Joe McKane and Jim McKane In Kilmichael Glassary

A photo taken just a few days ago of Dr Joe McKane of Glasgow and Jim McKane of Wiarton, Ontario, at the original homeland of the McCains in Kilmichael Glassary, mid Argyll, Scotland.  The are by the burial stone of Donnchadh Mór Mac Eáin, who was the first one of our family to take the surname Mac Eáin, which is anglicised as McCain, McKane, McKean, McKeen, etc.

With luck Jim will give us a full account of his trip over.  Both Joe and Jim are participants in the McCain DNA Project.  

Sadly  the burial stone has weathered greatly in the last 130 years. Many think that it is acid rain that has caused the rapid deterioration in the stone.  Fortunately, the stone was surveyed in 1875 and we have the notes and line drawing of it taken during the survey.  The text of the stone was completely legible in 1875, but parts of the writing and ornamentation are now faded.

Tuesday, April 3, 2012

Thomas McKane

Thomas McKane, County Antrim, circa 1940s
The McCain Project has gathered some very interesting photos of our folk from around the world.  It is always interesting to come upon old photographs.  The one above supplied by Joe McKane of Tennessee.  Joe was born is from Ballywatt, County Antrim.  He was, along with myself, the first two DNA matches that 'located' the some of our family in Ireland.  This first DNA match started the process that eventually led to finding many McCains in Ireland, Northern Ireland, and Scotland.

Friday, March 23, 2012

Donations Needed

The McCain clan blog and the McCain family DNA project are seeking donations.  There is a lot, an awful lot, of volunteer work that goes on to collect, organise, and make available our history.  We have several projects running now which include book publishing and coordinating the DNA results in a way to better assist our McCain genealogist and family historians.  The book titles in the cue are A Short History of the Laggans Redshanks, 1569-1630, Finding the McCains, A Short History of the McCain Family, and The Mid Argyll Kinship Group. 

The DNA project is gearing up for a phase two.  There have been great advances in mitochondrial DNA research in the last ten years.  It is now possible for us to use mtDNA to confirm which particular McCain line one descends from.  This will be a great asset to a family's genealogy.  The mtDNA is maternal line DNA.  We can use it to see if two McCains share the same 'mother' in generations past.  This has the potential of radically improving our understanding of the various McCain lines.    

Funding is needed to help purchase computers, software, books, etc., that we use in the projects.  Donations would really help all the projects greatly.   Just use the Donations link on the right hand side column of this page.  It leads to the Ulster Heritage Website and donations made there will go to the McCain projects. Or use the link below.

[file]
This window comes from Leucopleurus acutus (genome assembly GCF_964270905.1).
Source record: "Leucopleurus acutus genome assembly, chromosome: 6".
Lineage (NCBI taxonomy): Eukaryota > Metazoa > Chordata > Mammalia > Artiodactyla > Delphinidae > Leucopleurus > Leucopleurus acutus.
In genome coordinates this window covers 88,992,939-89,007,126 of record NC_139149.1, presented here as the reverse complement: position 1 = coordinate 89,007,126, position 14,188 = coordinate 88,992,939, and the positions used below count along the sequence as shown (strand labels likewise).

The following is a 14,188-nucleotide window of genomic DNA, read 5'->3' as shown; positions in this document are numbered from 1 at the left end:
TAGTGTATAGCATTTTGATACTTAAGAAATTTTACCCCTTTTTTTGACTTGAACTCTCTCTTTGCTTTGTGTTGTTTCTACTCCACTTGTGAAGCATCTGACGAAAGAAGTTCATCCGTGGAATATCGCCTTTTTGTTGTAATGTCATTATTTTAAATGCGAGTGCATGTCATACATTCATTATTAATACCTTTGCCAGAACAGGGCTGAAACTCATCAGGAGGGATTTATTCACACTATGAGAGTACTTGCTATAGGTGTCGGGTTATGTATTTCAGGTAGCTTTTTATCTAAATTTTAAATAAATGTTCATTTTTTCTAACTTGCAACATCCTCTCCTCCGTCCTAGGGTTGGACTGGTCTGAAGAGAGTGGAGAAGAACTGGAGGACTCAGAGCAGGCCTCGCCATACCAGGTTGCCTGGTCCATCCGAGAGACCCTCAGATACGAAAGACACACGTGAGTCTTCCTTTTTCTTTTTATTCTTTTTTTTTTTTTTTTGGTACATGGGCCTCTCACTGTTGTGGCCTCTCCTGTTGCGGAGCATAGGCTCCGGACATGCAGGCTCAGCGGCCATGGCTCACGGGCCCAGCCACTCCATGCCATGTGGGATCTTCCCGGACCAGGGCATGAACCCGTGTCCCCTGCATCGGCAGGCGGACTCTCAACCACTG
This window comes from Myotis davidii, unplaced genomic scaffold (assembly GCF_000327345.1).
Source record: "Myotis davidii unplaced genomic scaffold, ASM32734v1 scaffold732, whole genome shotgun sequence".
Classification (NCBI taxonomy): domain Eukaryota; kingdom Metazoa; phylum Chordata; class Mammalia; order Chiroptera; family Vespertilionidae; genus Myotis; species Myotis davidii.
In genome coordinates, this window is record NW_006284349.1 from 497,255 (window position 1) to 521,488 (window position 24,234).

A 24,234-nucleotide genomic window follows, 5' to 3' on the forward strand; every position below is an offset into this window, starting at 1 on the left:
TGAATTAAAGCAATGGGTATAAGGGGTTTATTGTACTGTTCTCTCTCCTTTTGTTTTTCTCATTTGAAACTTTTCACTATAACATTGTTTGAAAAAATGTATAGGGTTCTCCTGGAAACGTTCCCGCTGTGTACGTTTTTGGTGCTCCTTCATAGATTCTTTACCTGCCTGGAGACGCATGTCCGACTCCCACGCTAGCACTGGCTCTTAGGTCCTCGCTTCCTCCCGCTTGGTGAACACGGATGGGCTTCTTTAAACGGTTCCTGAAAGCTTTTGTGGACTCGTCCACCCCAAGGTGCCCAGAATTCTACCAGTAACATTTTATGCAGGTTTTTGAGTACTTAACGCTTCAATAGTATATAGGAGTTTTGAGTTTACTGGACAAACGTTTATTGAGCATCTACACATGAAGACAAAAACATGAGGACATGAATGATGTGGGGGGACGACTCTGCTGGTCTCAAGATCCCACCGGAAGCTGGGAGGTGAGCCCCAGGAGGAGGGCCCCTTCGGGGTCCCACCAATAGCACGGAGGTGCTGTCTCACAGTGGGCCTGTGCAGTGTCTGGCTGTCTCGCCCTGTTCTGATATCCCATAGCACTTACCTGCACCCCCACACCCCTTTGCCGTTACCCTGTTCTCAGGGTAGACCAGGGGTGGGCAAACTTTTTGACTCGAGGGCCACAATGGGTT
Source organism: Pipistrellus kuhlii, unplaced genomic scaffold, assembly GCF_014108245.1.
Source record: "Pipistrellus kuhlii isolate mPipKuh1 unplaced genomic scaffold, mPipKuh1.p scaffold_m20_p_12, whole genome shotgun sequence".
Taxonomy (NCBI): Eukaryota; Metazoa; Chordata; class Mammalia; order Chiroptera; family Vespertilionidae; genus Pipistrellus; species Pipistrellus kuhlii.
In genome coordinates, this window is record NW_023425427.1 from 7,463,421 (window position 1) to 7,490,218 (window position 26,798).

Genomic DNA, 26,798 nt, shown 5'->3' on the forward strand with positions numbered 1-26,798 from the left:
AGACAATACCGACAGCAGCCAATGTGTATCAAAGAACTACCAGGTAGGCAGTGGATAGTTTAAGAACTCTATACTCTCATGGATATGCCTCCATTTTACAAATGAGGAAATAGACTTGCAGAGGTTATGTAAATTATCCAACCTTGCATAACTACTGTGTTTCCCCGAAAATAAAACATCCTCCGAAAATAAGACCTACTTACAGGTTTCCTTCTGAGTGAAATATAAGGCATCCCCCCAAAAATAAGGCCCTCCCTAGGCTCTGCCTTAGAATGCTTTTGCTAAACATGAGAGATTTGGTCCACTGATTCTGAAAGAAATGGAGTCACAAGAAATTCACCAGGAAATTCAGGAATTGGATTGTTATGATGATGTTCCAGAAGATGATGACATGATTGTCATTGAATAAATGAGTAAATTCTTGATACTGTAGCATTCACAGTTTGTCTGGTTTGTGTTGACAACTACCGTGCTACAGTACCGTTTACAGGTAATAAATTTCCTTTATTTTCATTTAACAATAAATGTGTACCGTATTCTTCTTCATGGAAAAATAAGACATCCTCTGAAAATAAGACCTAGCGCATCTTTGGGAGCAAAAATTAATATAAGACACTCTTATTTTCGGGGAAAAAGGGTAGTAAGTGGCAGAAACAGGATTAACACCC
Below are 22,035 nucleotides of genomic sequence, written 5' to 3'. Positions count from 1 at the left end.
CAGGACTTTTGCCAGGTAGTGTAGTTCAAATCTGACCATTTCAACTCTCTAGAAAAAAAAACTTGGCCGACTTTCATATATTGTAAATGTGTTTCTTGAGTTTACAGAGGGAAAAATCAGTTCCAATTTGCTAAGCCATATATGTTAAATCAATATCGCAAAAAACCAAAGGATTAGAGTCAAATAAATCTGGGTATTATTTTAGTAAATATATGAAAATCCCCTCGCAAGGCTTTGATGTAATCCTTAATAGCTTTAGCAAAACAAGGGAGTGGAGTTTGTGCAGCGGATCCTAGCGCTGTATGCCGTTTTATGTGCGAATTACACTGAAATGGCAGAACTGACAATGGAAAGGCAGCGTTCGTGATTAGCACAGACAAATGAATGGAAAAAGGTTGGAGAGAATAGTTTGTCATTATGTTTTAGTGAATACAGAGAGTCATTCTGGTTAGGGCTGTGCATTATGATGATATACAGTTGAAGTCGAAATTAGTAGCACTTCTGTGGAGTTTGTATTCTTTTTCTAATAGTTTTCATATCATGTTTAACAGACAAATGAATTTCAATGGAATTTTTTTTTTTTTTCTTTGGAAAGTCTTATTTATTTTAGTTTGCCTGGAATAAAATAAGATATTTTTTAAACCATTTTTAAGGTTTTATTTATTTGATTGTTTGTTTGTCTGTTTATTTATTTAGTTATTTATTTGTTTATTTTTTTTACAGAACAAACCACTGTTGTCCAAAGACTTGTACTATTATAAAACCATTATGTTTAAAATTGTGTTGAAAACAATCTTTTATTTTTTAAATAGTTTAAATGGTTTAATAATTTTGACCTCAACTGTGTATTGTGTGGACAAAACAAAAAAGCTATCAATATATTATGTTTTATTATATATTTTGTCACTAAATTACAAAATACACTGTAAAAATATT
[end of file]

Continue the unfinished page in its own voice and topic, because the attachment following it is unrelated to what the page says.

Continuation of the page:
Donations to the McCains Projects

Many thanks agus go raibh maith agaibh.

Chris McCain of California

Chris McCain
 The McCain Family DNA Project continues to locate members of our particular McCain clan.  This is the nature of genetic genealogy.  As more and more men participate in DNA testing we are able to place them in the correct McCain family.  A short summary:  there are at least 6 separate McCain families.  There are McCain families that originate in Ireland, Scotland, and the Isle of Man.  Our McCain is the Mac Eáin family that originates in Kilmichael Glassary in mid Argyll, Scotland.  They were, and are, what is known in popular history as Highlanders.  They migrated to Donegal, Ireland, in the mid 1500s.  So we have both Irish and Scottish ancestry.  Donegal has many families that originated in the Scottish Gaeltacht.

Chris lives in San Diego, California.  He is a navy veteran (a lot of military veterans among our clan, and within this group a lot of those are navy).   Chris runs a numismatics firm there. Contact data below for anyone in need of gold and silver coins.  He is also a board member of The Friendly Sons of St Patrick.

From the DNA results we know Chris descends from Alexander McKean who was the immigrant ancestor.  Alexander McKean and his brother Hugh McKean appear in tax records in Donegal township, PA Colony in 1722.  Their exact arrival date is not known.  But, given the ships leaving from Ulster we suspect they either came in the 1718 fleet that landed in Boston in late summer of that year, or were on a ship that came into Boston the next year.  Alexander McKean and Hugh McKean are the progenitors of the Marsh Creek Settlement McCains.
·          McCain Numismatics
·         The Friendly Sons of St. Patrick (FSOSP)

Thursday, March 8, 2012

The McCain Surname

McCain, McCane, McKane, McKean, McKeen, and McKain are just various anglicised forms of the Gaelic surname Mac Eáin. Most of our families have used several anglicised spellings over there years.  Most anglicised spellings did not become 'fixed' until the early 1800s.  The Marsh Creek McCains used, or the clerks that wrote their name down, used McKeen and McKean in the 1700s.  Most families that remained north of the Mason Dixon line retained those two spellings.  In the South (of the USA) the McCain spelling became dominate.